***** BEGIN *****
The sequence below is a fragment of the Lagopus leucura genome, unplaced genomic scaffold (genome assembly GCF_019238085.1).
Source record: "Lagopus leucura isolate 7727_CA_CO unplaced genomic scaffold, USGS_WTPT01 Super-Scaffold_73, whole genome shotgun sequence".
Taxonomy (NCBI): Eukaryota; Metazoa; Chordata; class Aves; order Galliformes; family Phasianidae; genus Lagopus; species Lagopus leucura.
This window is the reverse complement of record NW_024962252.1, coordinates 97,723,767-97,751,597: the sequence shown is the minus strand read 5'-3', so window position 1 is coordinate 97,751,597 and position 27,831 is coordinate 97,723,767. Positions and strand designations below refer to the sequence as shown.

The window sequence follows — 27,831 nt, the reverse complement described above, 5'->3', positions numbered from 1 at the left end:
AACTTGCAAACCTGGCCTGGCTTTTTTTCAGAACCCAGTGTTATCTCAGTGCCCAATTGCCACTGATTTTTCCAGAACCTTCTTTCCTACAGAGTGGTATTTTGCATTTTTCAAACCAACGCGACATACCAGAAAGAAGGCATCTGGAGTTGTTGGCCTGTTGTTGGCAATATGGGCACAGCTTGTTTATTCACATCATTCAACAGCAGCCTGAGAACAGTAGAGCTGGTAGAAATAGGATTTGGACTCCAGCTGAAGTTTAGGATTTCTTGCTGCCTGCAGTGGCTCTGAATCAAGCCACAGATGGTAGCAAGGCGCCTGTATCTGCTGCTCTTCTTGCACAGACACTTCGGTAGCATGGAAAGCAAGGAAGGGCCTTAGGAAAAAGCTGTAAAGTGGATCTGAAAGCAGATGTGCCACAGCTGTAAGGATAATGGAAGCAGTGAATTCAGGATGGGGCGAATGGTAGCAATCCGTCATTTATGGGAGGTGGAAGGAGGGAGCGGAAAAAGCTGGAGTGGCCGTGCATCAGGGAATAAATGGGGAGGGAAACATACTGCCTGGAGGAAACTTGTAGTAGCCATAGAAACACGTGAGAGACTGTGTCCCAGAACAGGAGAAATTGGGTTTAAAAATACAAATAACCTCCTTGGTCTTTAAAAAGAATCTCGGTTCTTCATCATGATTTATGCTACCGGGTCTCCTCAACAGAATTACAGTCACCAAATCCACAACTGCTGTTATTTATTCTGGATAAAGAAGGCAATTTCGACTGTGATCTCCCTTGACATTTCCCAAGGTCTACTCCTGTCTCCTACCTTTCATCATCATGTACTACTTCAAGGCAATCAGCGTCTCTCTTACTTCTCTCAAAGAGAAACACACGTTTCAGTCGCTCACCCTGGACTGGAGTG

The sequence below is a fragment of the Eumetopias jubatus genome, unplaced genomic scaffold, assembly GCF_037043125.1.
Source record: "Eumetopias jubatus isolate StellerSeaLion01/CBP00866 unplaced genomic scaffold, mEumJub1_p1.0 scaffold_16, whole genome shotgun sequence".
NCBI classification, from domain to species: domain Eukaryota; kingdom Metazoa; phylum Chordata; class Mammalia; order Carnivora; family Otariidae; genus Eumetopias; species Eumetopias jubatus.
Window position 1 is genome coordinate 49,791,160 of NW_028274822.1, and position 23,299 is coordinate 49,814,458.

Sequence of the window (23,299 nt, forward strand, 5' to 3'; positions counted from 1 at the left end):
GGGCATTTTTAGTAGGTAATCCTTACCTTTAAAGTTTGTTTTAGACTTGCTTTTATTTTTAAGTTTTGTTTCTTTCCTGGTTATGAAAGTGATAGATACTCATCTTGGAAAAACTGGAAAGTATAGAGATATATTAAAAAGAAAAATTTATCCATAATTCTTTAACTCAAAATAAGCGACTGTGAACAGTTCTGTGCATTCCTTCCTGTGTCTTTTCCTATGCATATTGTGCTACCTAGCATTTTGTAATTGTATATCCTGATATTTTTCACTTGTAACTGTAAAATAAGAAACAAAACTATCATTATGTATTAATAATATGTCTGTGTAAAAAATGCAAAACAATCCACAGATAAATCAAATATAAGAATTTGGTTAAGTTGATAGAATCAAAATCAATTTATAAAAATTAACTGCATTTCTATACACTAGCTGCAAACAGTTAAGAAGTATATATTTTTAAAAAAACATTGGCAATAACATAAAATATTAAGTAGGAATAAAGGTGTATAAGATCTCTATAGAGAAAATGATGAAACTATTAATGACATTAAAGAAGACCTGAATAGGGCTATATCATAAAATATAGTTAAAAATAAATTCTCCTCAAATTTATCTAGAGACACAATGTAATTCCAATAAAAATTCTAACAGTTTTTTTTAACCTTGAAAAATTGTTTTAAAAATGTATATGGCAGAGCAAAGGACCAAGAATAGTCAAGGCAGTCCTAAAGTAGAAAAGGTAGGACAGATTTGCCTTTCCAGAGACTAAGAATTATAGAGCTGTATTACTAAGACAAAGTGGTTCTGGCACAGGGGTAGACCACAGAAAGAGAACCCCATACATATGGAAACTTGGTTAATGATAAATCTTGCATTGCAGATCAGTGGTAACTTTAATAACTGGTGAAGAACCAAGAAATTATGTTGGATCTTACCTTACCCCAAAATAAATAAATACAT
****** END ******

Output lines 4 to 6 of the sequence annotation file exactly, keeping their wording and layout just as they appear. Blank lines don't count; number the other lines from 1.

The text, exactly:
This window is the reverse complement of record NW_024962252.1, coordinates 97,723,767-97,751,597: the sequence shown is the minus strand read 5'-3', so window position 1 is coordinate 97,751,597 and position 27,831 is coordinate 97,723,767. Positions and strand designations below refer to the sequence as shown.

The window sequence follows — 27,831 nt, the reverse complement described above, 5'->3', positions numbered from 1 at the left end:
AACTTGCAAACCTGGCCTGGCTTTTTTTCAGAACCCAGTGTTATCTCAGTGCCCAATTGCCACTGATTTTTCCAGAACCTTCTTTCCTACAGAGTGGTATTTTGCATTTTTCAAACCAACGCGACATACCAGAAAGAAGGCATCTGGAGTTGTTGGCCTGTTGTTGGCAATATGGGCACAGCTTGTTTATTCACATCATTCAACAGCAGCCTGAGAACAGTAGAGCTGGTAGAAATAGGATTTGGACTCCAGCTGAAGTTTAGGATTTCTTGCTGCCTGCAGTGGCTCTGAATCAAGCCACAGATGGTAGCAAGGCGCCTGTATCTGCTGCTCTTCTTGCACAGACACTTCGGTAGCATGGAAAGCAAGGAAGGGCCTTAGGAAAAAGCTGTAAAGTGGATCTGAAAGCAGATGTGCCACAGCTGTAAGGATAATGGAAGCAGTGAATTCAGGATGGGGCGAATGGTAGCAATCCGTCATTTATGGGAGGTGGAAGGAGGGAGCGGAAAAAGCTGGAGTGGCCGTGCATCAGGGAATAAATGGGGAGGGAAACATACTGCCTGGAGGAAACTTGTAGTAGCCATAGAAACACGTGAGAGACTGTGTCCCAGAACAGGAGAAATTGGGTTTAAAAATACAAATAACCTCCTTGGTCTTTAAAAAGAATCTCGGTTCTTCATCATGATTTATGCTACCGGGTCTCCTCAACAGAATTACAGTCACCAAATCCACAACTGCTGTTATTTATTCTGGATAAAGAAGGCAATTTCGACTGTGATCTCCCTTGACATTTCCCAAGGTCTACTCCTGTCTCCTACCTTTCATCATCATGTACTACTTCAAGGCAATCAGCGTCTCTCTTACTTCTCTCAAAGAGAAACACACGTTTCAGTCGCTCACCCTGGACTGGAGTG